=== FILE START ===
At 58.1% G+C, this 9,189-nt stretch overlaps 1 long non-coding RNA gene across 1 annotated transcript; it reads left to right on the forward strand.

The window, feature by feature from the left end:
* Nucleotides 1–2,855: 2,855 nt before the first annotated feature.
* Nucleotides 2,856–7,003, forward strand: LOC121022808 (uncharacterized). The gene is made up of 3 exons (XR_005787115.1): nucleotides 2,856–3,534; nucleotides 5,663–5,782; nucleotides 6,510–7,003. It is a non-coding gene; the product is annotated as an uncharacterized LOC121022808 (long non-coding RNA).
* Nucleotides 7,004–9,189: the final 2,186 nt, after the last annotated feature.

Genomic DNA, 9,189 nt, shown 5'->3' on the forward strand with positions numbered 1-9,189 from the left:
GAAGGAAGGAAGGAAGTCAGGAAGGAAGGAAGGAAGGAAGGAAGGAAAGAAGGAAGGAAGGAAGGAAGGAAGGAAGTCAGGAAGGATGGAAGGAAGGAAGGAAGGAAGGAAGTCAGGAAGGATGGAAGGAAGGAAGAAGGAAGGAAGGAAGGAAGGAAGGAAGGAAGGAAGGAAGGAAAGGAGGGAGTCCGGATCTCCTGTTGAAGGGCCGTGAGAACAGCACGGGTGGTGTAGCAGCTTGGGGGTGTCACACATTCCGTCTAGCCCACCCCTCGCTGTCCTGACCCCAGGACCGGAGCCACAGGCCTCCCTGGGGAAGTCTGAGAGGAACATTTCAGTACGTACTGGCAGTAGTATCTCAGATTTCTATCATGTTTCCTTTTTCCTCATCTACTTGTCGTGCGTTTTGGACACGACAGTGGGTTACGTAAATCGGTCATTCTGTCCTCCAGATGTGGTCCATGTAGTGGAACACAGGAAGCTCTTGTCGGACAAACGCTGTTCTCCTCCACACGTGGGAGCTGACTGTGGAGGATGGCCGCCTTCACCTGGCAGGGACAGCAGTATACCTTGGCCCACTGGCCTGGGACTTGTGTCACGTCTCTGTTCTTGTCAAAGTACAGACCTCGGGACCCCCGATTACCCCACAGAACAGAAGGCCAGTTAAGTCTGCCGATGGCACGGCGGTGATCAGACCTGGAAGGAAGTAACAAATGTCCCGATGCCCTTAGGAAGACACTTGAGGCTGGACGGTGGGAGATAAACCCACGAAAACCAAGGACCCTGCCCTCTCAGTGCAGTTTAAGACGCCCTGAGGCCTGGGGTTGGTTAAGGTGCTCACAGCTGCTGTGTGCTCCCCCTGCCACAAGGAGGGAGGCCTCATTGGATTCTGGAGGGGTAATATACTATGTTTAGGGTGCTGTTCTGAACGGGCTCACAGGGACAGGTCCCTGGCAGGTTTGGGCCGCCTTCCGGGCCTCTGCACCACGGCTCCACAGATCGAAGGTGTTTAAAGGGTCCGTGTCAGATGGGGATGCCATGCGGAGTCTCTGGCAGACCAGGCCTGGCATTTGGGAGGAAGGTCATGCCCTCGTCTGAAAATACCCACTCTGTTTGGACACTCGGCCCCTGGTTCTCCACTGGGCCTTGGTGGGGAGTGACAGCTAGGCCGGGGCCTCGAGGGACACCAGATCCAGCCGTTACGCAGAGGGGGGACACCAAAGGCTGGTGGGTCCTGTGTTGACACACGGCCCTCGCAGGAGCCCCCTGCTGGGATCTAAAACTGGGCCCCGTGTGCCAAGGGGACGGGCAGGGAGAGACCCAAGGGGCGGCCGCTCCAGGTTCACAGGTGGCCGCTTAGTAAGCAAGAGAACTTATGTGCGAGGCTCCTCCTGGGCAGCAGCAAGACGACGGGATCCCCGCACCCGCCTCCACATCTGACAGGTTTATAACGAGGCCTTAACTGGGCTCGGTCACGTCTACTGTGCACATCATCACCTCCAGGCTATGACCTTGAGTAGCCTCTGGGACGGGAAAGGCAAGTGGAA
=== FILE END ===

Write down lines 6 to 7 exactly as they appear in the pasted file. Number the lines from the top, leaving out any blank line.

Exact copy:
Genomic DNA, 9,189 nt, shown 5'->3' on the forward strand with positions numbered 1-9,189 from the left:
GAAGGAAGGAAGGAAGTCAGGAAGGAAGGAAGGAAGGAAGGAAGGAAAGAAGGAAGGAAGGAAGGAAGGAAGGAAGTCAGGAAGGATGGAAGGAAGGAAGGAAGGAAGGAAGTCAGGAAGGATGGAAGGAAGGAAGAAGGAAGGAAGGAAGGAAGGAAGGAAGGAAGGAAGGAAGGAAAGGAGGGAGTCCGGATCTCCTGTTGAAGGGCCGTGAGAACAGCACGGGTGGTGTAGCAGCTTGGGGGTGTCACACATTCCGTCTAGCCCACCCCTCGCTGTCCTGACCCCAGGACCGGAGCCACAGGCCTCCCTGGGGAAGTCTGAGAGGAACATTTCAGTACGTACTGGCAGTAGTATCTCAGATTTCTATCATGTTTCCTTTTTCCTCATCTACTTGTCGTGCGTTTTGGACACGACAGTGGGTTACGTAAATCGGTCATTCTGTCCTCCAGATGTGGTCCATGTAGTGGAACACAGGAAGCTCTTGTCGGACAAACGCTGTTCTCCTCCACACGTGGGAGCTGACTGTGGAGGATGGCCGCCTTCACCTGGCAGGGACAGCAGTATACCTTGGCCCACTGGCCTGGGACTTGTGTCACGTCTCTGTTCTTGTCAAAGTACAGACCTCGGGACCCCCGATTACCCCACAGAACAGAAGGCCAGTTAAGTCTGCCGATGGCACGGCGGTGATCAGACCTGGAAGGAAGTAACAAATGTCCCGATGCCCTTAGGAAGACACTTGAGGCTGGACGGTGGGAGATAAACCCACGAAAACCAAGGACCCTGCCCTCTCAGTGCAGTTTAAGACGCCCTGAGGCCTGGGGTTGGTTAAGGTGCTCACAGCTGCTGTGTGCTCCCCCTGCCACAAGGAGGGAGGCCTCATTGGATTCTGGAGGGGTAATATACTATGTTTAGGGTGCTGTTCTGAACGGGCTCACAGGGACAGGTCCCTGGCAGGTTTGGGCCGCCTTCCGGGCCTCTGCACCACGGCTCCACAGATCGAAGGTGTTTAAAGGGTCCGTGTCAGATGGGGATGCCATGCGGAGTCTCTGGCAGACCAGGCCTGGCATTTGGGAGGAAGGTCATGCCCTCGTCTGAAAATACCCACTCTGTTTGGACACTCGGCCCCTGGTTCTCCACTGGGCCTTGGTGGGGAGTGACAGCTAGGCCGGGGCCTCGAGGGACACCAGATCCAGCCGTTACGCAGAGGGGGGACACCAAAGGCTGGTGGGTCCTGTGTTGACACACGGCCCTCGCAGGAGCCCCCTGCTGGGATCTAAAACTGGGCCCCGTGTGCCAAGGGGACGGGCAGGGAGAGACCCAAGGGGCGGCCGCTCCAGGTTCACAGGTGGCCGCTTAGTAAGCAAGAGAACTTATGTGCGAGGCTCCTCCTGGGCAGCAGCAAGACGACGGGATCCCCGCACCCGCCTCCACATCTGACAGGTTTATAACGAGGCCTTAACTGGGCTCGGTCACGTCTACTGTGCACATCATCACCTCCAGGCTATGACCTTGAGTAGCCTCTGGGACGGGAAAGGCAAGTGGAA